Comment Posted By Transplanted Lawyer On 12.10.2009 @ 11:29


Only nihilists argue that the existence of sin requires to abolition of morality.

That wasn't my point at all. "Family values" is a loser of a platform plank because it sets us up to look like hypocrites when our candidates are less than angelic. Which, let's face it, is a description that applies to pretty much anyone in politics.

There are plenty of ideas and policy prescriptions on the conservative shelf, collecting dust at places like Heritage and Cato and AEI until the Pelosi/Reid/Obama era, that prevents them from being anything but pipedreams, is over.

That is where I depart from your point of view, Travis. If there are those good ideas, we shouldn't be holding them back. We should be throwing out into the media, front and center, loudly and repeatedly proclaiming that there is an alternative to all this. We should be proud of our ideas, eager to market them, anxious to use them for the good of our nation, regardless of who is in the White House. The voters will remember who came up with these good ideas. (And frankly, they won't as easily remember who came up with the bad ones; the blame for failed policies always falls on the incumbent President, whether rightly or wrongly.)

Newt Gingrich put together a comprehensible and marketable policy platform in 1994 and used the power of good ideas to propel Republicans to take back outright control of Congress for the first time in two generations -- while a Democrat was serving as President. Who is the contemporary equivalent of Gingrich, what are these policy ideas, and why are the floodgates being held back?

Comment Posted By Transplanted Lawyer On 5.10.2009 @ 23:05

Intellectual conservatism isn't "dead." It's "pining for the fjords." "Shagged out after a particularly long squawk." The only reason it looks dead is it PREFERS keeping on its back.

What passes for leadership in the Republican party these days consists of short-term tactics and unthinking contrarianism. David Horowitz proclaiming the value of Glenn Beck "exposing the tactics of the left" and calling calls for moderation in the social agenda a political "Stockholm syndrome" are perfect examples of that. No one is more thoroughly financially wedded to catering to the red-meat-eaters out there than Horowitz; while he is personally an intellectually brilliant man, he understands better than most that the audience who funds his eponymous "Freedom Center" care nothing for the kind of introspective, erudite, and most of all self-critical analysis that producing and enacting a real political philosophy requires.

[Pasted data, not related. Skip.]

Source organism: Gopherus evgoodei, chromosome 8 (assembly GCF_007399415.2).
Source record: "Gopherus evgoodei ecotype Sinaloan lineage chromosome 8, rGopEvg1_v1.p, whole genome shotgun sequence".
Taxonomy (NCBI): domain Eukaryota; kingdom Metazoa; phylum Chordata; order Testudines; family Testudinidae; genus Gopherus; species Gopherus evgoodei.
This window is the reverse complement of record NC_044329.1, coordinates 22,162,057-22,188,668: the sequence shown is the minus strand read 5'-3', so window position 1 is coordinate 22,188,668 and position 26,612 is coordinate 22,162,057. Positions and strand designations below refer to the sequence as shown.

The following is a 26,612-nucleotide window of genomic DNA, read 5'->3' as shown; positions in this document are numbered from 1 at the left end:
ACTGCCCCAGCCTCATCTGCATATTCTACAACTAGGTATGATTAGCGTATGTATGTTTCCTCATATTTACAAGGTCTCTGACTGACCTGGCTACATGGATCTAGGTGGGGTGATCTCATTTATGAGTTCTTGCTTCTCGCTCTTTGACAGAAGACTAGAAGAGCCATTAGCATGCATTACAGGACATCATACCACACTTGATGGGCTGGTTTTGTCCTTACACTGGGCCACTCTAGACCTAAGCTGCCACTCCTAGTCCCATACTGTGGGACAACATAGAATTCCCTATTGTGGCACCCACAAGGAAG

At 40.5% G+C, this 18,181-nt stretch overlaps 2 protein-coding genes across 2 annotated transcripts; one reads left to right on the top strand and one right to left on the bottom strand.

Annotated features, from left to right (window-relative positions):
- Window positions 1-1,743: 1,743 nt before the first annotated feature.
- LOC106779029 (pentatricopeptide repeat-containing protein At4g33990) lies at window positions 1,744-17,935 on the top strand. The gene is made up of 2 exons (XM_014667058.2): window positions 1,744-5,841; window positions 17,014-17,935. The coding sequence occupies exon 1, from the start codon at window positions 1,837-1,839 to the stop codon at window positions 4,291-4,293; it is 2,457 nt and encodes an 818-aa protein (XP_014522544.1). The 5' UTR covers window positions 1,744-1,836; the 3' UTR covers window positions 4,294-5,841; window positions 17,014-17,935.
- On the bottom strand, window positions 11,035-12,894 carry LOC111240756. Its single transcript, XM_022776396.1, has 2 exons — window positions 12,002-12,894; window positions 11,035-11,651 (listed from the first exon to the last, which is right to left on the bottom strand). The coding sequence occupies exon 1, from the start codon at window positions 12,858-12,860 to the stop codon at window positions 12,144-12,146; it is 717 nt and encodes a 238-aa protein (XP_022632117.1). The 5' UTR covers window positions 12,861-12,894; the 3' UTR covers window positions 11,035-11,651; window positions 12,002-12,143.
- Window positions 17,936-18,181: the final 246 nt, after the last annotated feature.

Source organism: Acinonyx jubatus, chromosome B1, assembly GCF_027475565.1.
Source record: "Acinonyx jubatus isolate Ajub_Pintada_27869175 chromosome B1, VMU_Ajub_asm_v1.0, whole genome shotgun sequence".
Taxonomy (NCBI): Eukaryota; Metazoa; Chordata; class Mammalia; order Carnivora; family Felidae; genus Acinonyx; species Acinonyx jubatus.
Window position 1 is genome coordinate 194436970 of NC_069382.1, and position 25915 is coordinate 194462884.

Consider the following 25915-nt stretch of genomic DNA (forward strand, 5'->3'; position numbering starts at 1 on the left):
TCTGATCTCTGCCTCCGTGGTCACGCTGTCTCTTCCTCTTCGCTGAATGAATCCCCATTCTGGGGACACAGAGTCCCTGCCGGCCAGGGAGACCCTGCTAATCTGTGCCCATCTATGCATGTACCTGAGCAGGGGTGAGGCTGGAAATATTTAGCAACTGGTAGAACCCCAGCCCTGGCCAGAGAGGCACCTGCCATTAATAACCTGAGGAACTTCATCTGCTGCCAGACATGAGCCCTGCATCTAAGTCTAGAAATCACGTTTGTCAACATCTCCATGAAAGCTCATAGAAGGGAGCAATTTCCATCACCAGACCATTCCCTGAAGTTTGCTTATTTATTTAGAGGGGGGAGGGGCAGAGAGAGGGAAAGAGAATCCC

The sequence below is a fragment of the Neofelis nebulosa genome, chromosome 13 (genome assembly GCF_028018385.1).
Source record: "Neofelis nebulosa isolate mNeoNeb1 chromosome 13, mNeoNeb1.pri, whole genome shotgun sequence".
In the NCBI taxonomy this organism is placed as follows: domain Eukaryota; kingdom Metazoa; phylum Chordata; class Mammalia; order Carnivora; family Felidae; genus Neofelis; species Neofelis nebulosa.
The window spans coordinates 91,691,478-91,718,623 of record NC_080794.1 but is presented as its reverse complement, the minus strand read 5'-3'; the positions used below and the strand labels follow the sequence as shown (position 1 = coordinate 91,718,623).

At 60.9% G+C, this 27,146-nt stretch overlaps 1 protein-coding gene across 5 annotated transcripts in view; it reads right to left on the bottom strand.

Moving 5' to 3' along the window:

Quite simply, it is insufficient to point to the opposition and say they're bad people with bad ideas. We need to be good people with good ideas. But all too often, those who most loudly preach "family values" messages are found to be philanderers or worse; those who attack the policy proposals of the Democrats have nothing substantive to offer on their own; those who cry the loudest that the Obama Administration is ruining America were the ones who cheered the loudest when the Bush Administration was doing the exact same things. But that requires someone to articulate something that possesses intellectual credibility, and as a functional matter, nearly no one to the right of the President is doing this.

Seriously, what was once "intellectual conservatism" has become the province of libertarians -- which means that despite all his myriad flaws, we're pretty much talking about Ron Paul as the only one actually coming up with ideas. For everyone else holding office or positions of political prominence, it's pretty much only a question of tone.

Comment Posted By Transplanted Lawyer On 5.10.2009 @ 14:27


In terms of running the government, I'm actually not particularly worried about the trip. AF1 and other support equipment will make sure that the President stays in touch with anything of real importance. The opening talks with Iran are not supposed to involve the President directly; any lobbying on Congress the President feels the need to do can be done over AF1 and other satellite uplinks (lobbying is not even classified information) and what, exactly, would the President's personal presence in the White House for a 48 hour period do to help revive the economy or improve war prospects in Afghanistan anyway? Bernanke and the JCS both probably would like it just fine if the President left them alone to do their jobs.

No, the real issue is not running the Administration -- the real issue is debasing the office of the Presidency to lobby for a vanity project like the Chicago Olympics in the first place. Rick is absolutely right to point out that the corrupt Chicago political machine is a good match for the corrupt IOC process and if Obama wanted to steer clear of getting caught up in that web of corruption, he would have been well-advised to have taken the day off to hang out at Camp David instead.

As for the first, I agree that as a practical and realistic matter, the presidency and those issues will not suffer in the slightest.

But symbolically? Obama off to take care of a routine political chore while he has a pretty full plate at home is, as I said, selfish. Expected cash bonanza to American business as a result of having the Olympics here is going to be no more than $3-4 billion - an unworthy sum for a president who is running a $1.8 trillion deficit to worry about. You are right, this is just not that important of an issue - unless you feel it necessary to pay back a political debt.


Comment Posted By Transplanted Lawyer On 28.09.2009 @ 10:25


Rick, you underestimate your own ability to be a voice for the change you (and I) hope to effect. Redstate may have to be written off, but there are more venues than it and you seem to get plenty of hits here. Keep on truckin'.

Comment Posted By Transplanted Lawyer On 1.09.2009 @ 12:18